Half the job of a creative director is quite literally spotting the creative idea and giving it direction.
I found that today when I went into a pitch brainstorm with low expectations. I set up the parameters for the discussion - "keep it positive and don't bleat about the negatives" - and pretty soon I found myself bowled over and rolled around by wave after wave of cool, credible creative ideas that simply didn't exist in the world before we got together.
That's the miracle of the creative process - the accidental collision of dangerous desire and deliberate design if you like. It's a constant and delightful surprise to me and one of the reasons I love my job.
Too often I find myself going into a brainstorm with a heavy heart expecting to face a row of fearful expressions all looking to me for the ultimate answer to an evasive question that I haven't even framed properly for myself - that's what I like least about my job.
Today I was reminded that there really is great benefit in embracing this love/hate dynamic by spending the first half hour or so of a brainstorm in pouring over the brief. Doing what my old lecturer would call a 'literary analysis of the text'. When you pick a brief apart into a series of standalone sentences, and you debate the possible meaning - or at least possible intention - of each sentence or phrase then you can stimulate the kind of engaged conversation and interpretive exploration that can lead to flashes of mutual excitement ... or at least tacit agreement.
Once you've created this 'group language' - this common understanding of what this particular team of inspired and insightful individuals has arrived at on this particular day, in this particular agency, in respect of this particular brief, then you have the very beginning of what is effectively you and your company's unique answer to what is a generic pitch brief that is common to all agencies.
Everything before this point of realisation and common language is generic, and everything that comes after this - from remotely interested fellow travellers, corridor colleagues, or competitor teams is irrelevant. They just weren't there in that room with that team when that magic happened, and now anything they have to add or caution or otherwise 'contribute' is the beginning of another brainstorm with another team at another time and place in the vast universe of possible responses to that generic request for proposal.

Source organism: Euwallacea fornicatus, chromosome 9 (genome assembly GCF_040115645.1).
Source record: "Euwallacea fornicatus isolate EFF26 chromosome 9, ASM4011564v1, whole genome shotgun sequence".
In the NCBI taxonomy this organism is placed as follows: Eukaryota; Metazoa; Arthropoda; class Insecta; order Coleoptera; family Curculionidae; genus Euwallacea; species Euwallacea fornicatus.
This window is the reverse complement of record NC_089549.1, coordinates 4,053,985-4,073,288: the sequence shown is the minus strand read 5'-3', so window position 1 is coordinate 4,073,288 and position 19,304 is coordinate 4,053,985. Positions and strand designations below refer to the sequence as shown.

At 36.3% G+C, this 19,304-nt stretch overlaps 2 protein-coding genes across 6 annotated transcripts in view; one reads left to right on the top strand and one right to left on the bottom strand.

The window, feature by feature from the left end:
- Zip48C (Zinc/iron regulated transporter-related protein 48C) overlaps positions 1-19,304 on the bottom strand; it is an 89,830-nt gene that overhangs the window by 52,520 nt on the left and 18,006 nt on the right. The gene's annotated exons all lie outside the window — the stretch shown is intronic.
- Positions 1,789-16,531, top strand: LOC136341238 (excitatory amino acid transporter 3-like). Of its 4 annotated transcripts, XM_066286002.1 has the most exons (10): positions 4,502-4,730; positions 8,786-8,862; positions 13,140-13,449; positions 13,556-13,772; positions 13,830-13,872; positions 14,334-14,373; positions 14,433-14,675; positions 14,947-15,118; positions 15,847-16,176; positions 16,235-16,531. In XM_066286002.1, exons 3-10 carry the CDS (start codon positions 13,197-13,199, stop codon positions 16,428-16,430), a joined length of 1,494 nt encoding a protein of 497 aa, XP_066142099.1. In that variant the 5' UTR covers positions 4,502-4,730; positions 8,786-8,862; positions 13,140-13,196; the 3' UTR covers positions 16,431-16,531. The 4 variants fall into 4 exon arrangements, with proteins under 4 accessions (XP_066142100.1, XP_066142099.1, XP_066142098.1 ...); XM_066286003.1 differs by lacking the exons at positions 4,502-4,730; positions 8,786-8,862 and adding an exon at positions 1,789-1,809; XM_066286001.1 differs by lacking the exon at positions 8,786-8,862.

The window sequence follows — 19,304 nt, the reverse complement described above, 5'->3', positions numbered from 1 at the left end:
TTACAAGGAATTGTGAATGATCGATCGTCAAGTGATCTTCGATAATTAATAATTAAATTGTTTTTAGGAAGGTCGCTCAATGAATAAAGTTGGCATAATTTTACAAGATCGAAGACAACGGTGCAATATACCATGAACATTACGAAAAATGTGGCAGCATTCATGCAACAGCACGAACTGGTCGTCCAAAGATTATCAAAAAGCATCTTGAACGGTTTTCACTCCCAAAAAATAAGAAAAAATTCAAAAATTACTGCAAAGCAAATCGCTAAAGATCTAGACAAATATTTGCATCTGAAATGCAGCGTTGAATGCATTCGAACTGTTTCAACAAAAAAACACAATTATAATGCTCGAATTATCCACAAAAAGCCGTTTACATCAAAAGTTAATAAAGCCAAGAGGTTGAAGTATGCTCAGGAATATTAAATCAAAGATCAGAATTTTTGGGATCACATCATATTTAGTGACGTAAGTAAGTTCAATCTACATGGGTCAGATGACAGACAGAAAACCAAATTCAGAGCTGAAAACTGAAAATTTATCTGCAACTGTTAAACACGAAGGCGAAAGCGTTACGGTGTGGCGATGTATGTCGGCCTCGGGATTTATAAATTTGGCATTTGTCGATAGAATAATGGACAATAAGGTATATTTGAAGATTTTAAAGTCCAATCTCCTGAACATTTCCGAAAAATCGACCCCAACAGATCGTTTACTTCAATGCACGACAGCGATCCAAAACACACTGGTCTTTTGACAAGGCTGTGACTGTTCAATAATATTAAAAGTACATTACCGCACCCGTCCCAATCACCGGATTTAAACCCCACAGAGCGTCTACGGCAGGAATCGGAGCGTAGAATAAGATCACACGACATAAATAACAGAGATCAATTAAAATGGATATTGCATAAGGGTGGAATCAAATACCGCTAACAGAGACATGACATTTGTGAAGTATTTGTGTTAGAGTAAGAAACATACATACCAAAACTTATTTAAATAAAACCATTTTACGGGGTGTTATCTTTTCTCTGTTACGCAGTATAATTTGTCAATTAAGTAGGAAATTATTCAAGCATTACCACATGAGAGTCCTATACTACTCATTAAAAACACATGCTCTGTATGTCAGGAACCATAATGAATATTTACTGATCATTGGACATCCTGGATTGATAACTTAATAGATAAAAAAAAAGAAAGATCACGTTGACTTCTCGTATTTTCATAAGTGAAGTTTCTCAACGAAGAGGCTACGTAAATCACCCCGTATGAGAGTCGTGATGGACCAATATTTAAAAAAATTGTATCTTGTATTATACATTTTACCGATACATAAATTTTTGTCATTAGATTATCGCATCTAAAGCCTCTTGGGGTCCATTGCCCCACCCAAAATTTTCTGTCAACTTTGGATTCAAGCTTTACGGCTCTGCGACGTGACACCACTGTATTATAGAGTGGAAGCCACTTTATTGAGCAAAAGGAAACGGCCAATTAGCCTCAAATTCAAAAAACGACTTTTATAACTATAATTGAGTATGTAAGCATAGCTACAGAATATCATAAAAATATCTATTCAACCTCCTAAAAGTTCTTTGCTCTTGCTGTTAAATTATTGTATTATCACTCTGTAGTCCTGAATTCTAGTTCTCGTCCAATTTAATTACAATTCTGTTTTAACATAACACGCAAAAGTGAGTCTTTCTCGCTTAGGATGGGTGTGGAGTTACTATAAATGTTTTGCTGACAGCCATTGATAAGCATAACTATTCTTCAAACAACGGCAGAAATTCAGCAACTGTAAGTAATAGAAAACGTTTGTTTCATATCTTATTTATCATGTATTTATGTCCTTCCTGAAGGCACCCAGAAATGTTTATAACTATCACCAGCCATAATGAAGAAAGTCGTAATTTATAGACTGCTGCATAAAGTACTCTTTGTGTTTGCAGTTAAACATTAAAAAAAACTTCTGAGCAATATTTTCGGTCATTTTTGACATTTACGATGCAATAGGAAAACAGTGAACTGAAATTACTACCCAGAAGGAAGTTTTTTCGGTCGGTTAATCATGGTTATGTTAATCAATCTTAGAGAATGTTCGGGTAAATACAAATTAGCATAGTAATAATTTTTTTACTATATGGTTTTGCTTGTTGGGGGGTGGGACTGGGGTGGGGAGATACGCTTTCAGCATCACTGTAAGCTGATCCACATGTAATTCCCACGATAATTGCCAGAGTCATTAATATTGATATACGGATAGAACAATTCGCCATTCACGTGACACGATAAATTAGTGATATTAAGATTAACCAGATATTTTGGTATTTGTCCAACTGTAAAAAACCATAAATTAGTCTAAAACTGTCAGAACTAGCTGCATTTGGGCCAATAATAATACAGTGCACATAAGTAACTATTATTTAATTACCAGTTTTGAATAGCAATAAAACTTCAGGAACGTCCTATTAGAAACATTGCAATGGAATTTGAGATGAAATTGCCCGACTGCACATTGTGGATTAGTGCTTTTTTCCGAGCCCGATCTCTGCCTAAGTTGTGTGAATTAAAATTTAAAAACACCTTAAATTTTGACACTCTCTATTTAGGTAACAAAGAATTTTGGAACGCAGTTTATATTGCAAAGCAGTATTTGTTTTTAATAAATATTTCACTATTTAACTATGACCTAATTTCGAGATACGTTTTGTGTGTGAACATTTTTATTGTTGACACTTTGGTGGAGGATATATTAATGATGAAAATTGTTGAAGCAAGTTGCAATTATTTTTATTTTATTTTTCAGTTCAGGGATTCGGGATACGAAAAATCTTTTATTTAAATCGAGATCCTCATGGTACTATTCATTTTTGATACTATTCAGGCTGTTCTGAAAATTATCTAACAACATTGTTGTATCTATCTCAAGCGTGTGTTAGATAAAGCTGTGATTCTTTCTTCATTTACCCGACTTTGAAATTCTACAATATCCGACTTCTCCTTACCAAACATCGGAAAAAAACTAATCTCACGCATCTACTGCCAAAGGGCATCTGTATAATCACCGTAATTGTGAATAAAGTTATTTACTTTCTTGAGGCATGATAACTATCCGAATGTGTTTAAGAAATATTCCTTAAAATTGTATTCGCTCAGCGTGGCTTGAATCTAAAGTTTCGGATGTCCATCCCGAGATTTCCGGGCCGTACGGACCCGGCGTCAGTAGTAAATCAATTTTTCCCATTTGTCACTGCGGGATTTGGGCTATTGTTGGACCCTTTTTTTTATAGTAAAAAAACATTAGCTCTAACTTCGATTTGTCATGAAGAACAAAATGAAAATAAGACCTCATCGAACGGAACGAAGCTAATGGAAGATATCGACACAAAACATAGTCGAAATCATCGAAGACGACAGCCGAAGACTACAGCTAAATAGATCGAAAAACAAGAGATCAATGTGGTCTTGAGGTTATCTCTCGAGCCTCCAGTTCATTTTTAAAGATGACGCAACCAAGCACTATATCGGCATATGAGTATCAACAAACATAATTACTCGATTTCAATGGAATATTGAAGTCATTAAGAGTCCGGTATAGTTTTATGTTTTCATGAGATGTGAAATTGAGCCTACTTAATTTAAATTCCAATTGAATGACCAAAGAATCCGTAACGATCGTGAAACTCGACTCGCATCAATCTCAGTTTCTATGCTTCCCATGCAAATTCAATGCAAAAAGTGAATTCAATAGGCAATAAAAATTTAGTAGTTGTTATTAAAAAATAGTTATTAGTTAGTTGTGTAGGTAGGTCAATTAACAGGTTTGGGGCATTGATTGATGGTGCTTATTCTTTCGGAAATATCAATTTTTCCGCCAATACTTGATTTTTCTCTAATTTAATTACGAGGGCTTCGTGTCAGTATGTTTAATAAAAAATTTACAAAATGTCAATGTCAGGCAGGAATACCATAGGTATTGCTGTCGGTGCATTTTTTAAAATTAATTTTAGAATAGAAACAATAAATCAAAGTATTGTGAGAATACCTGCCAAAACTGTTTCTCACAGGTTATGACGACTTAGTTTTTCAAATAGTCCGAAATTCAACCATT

Which is exactly why two brainstorms by two teams - or even the same team on a different day - on the same brief will yield different proposals.
This is all well and good for a creative team but how does it relate to the world of a marketer on the receiving end of these brainstorms? Here's how.
For a marketer, when he or she receives and reacts to a creative proposal. They are in that room at that time responding viscerally and emotionally and intellectually to a pitch proposal and they will feel strongly about one way or another - hopefully - and more than once in a given day if more than one agency is presenting.
At these times, on these days - a marketer with decision-making power or influence will feel like a supermodel on a speed dating extravaganza. Every agency wants you to love them and want to see them again. And if there is more than one competent, or attractive, or even vaguely presentable presentation then you are going to feel overwhelmed.
This is when you are going to feel tempted do the worst thing possible - you are going to want to step outside of that room, move away from that group dynamic, and you are going to want to consult with your corridor colleagues - or some other equally invested but totally disinterested parties.
Cue the music of doom.
Because almost every time you try to resell the proposals of your pitching agencies you will slaughter the delicate language of their unique propositions. You will sound clumsy and unconvincing and your colleague will almost inevitably tell you that he or she really liked a bit of all of them and cant you make a compromise, or ... insert horror movie sound effect ... get all the competing agencies to work together doing just the bits that your corridor colleague liked the most - or disliked the least?
Going back to the speed-dating analogy that's like asking the hot guy to bring his nerdy but funny friend on the next date - it will end in frustration.
So, here's how it goes best. Go into that next pitch presentation with the same sense of trepidation that the creative director went into those formative brainstorms around your brief - expecting less than nothing. And when you fall in love with one, or even vaguely like the best of all those uniquely special ideas, then embrace it with both arms and take it home and introduce it to your colleagues and your bosses as a dine deal with a reckless enthusiasm.
Because the fact is that most good agencies are as good as each other when it comes to development and implementation, and we can all benefit from a little faith and encouragement when we come to pitch, and the best of us can turn an exciting speed date into a rewarding long term relationship - if you have the courage to take the leap and give us the chance.
Call me. About Mann Made Media
We are a brand experience agency, strategically oriented, technically inspired, logistically defined and creatively driven to produce world-class brand experiences that inform and inspire our Client audiences.
We're all about the seamless alignment of considered strategy, compelling creative and innovative technology applied in a manner that dramatically enhances the brand experience of all our projects.
These brand experiences would include: activations, launches, conferences, roadshows, internal communications.
Contact details: 011 259 7120/www.mannmademedia.com